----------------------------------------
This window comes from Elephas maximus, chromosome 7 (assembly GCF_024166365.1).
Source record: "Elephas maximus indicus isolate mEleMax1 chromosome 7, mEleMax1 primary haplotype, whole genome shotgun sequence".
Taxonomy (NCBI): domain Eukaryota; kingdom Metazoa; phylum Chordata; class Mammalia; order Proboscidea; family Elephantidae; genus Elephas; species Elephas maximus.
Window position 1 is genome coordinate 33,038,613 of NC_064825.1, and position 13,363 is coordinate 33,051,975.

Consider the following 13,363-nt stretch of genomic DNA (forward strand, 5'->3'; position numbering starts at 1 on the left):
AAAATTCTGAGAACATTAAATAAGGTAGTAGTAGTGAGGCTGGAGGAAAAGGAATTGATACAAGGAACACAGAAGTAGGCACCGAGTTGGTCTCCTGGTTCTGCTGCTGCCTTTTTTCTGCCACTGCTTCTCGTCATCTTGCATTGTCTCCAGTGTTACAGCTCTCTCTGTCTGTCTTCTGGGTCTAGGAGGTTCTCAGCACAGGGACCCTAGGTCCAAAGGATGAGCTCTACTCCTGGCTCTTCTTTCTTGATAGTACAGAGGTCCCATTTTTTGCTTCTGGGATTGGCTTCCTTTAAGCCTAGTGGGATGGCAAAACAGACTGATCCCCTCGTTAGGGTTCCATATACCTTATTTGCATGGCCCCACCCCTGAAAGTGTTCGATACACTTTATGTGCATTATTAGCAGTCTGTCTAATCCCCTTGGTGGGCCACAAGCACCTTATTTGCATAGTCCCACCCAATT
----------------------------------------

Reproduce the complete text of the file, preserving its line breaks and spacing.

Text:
This window comes from Elephas maximus, chromosome 7 (assembly GCF_024166365.1).
Source record: "Elephas maximus indicus isolate mEleMax1 chromosome 7, mEleMax1 primary haplotype, whole genome shotgun sequence".
Taxonomy (NCBI): domain Eukaryota; kingdom Metazoa; phylum Chordata; class Mammalia; order Proboscidea; family Elephantidae; genus Elephas; species Elephas maximus.
Window position 1 is genome coordinate 33,038,613 of NC_064825.1, and position 13,363 is coordinate 33,051,975.

Consider the following 13,363-nt stretch of genomic DNA (forward strand, 5'->3'; position numbering starts at 1 on the left):
AAAATTCTGAGAACATTAAATAAGGTAGTAGTAGTGAGGCTGGAGGAAAAGGAATTGATACAAGGAACACAGAAGTAGGCACCGAGTTGGTCTCCTGGTTCTGCTGCTGCCTTTTTTCTGCCACTGCTTCTCGTCATCTTGCATTGTCTCCAGTGTTACAGCTCTCTCTGTCTGTCTTCTGGGTCTAGGAGGTTCTCAGCACAGGGACCCTAGGTCCAAAGGATGAGCTCTACTCCTGGCTCTTCTTTCTTGATAGTACAGAGGTCCCATTTTTTGCTTCTGGGATTGGCTTCCTTTAAGCCTAGTGGGATGGCAAAACAGACTGATCCCCTCGTTAGGGTTCCATATACCTTATTTGCATGGCCCCACCCCTGAAAGTGTTCGATACACTTTATGTGCATTATTAGCAGTCTGTCTAATCCCCTTGGTGGGCCACAAGCACCTTATTTGCATAGTCCCACCCAATT